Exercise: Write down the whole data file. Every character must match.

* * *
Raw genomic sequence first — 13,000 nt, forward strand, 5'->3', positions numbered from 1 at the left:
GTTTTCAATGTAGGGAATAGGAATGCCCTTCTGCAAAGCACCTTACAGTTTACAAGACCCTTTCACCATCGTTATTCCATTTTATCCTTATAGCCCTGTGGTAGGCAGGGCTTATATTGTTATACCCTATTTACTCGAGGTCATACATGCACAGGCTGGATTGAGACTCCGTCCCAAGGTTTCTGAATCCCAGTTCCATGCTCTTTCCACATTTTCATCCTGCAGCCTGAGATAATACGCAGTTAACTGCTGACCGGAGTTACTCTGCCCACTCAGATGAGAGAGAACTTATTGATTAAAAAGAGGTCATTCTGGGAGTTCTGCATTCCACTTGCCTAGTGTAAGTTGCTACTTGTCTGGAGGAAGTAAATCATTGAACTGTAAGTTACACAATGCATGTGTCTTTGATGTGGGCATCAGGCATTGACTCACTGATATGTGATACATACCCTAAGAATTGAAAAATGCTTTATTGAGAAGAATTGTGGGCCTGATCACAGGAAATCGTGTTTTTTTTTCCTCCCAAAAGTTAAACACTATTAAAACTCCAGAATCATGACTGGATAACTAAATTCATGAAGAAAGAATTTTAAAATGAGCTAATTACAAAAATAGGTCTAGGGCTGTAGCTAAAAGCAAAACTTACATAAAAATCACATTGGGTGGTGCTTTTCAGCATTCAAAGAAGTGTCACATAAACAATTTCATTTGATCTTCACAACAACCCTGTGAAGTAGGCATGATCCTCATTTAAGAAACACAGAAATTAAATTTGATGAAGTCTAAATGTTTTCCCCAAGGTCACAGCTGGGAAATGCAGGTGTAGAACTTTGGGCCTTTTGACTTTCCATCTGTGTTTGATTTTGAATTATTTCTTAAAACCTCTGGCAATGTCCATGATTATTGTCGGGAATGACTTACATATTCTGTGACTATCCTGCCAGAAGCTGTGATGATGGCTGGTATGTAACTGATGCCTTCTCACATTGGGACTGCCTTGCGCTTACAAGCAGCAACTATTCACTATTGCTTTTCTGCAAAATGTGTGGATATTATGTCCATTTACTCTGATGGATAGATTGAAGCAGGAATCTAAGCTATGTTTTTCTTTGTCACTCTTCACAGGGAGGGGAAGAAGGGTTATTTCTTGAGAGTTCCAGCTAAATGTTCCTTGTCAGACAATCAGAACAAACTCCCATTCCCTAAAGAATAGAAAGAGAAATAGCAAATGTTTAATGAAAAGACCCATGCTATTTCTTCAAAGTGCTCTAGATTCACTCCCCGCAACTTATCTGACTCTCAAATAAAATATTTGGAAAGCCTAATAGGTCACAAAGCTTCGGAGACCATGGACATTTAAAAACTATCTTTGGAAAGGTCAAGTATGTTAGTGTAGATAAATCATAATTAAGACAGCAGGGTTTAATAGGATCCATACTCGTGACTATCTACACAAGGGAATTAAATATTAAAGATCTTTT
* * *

Raw genomic sequence first — 13,000 nt, forward strand, 5'->3', positions numbered from 1 at the left:
GTTTTCAATGTAGGGAATAGGAATGCCCTTCTGCAAAGCACCTTACAGTTTACAAGACCCTTTCACCATCGTTATTCCATTTTATCCTTATAGCCCTGTGGTAGGCAGGGCTTATATTGTTATACCCTATTTACTCGAGGTCATACATGCACAGGCTGGATTGAGACTCCGTCCCAAGGTTTCTGAATCCCAGTTCCATGCTCTTTCCACATTTTCATCCTGCAGCCTGAGATAATACGCAGTTAACTGCTGACCGGAGTTACTCTGCCCACTCAGATGAGAGAGAACTTATTGATTAAAAAGAGGTCATTCTGGGAGTTCTGCATTCCACTTGCCTAGTGTAAGTTGCTACTTGTCTGGAGGAAGTAAATCATTGAACTGTAAGTTACACAATGCATGTGTCTTTGATGTGGGCATCAGGCATTGACTCACTGATATGTGATACATACCCTAAGAATTGAAAAATGCTTTATTGAGAAGAATTGTGGGCCTGATCACAGGAAATCGTGTTTTTTTTTCCTCCCAAAAGTTAAACACTATTAAAACTCCAGAATCATGACTGGATAACTAAATTCATGAAGAAAGAATTTTAAAATGAGCTAATTACAAAAATAGGTCTAGGGCTGTAGCTAAAAGCAAAACTTACATAAAAATCACATTGGGTGGTGCTTTTCAGCATTCAAAGAAGTGTCACATAAACAATTTCATTTGATCTTCACAACAACCCTGTGAAGTAGGCATGATCCTCATTTAAGAAACACAGAAATTAAATTTGATGAAGTCTAAATGTTTTCCCCAAGGTCACAGCTGGGAAATGCAGGTGTAGAACTTTGGGCCTTTTGACTTTCCATCTGTGTTTGATTTTGAATTATTTCTTAAAACCTCTGGCAATGTCCATGATTATTGTCGGGAATGACTTACATATTCTGTGACTATCCTGCCAGAAGCTGTGATGATGGCTGGTATGTAACTGATGCCTTCTCACATTGGGACTGCCTTGCGCTTACAAGCAGCAACTATTCACTATTGCTTTTCTGCAAAATGTGTGGATATTATGTCCATTTACTCTGATGGATAGATTGAAGCAGGAATCTAAGCTATGTTTTTCTTTGTCACTCTTCACAGGGAGGGGAAGAAGGGTTATTTCTTGAGAGTTCCAGCTAAATGTTCCTTGTCAGACAATCAGAACAAACTCCCATTCCCTAAAGAATAGAAAGAGAAATAGCAAATGTTTAATGAAAAGACCCATGCTATTTCTTCAAAGTGCTCTAGATTCACTCCCCGCAACTTATCTGACTCTCAAATAAAATATTTGGAAAGCCTAATAGGTCACAAAGCTTCGGAGACCATGGACATTTAAAAACTATCTTTGGAAAGGTCAAGTATGTTAGTGTAGATAAATCATAATTAAGACAGCAGGGTTTAATAGGATCCATACTCGTGACTATCTACACAAGGGAATTAAATATTAAAGATCTTTT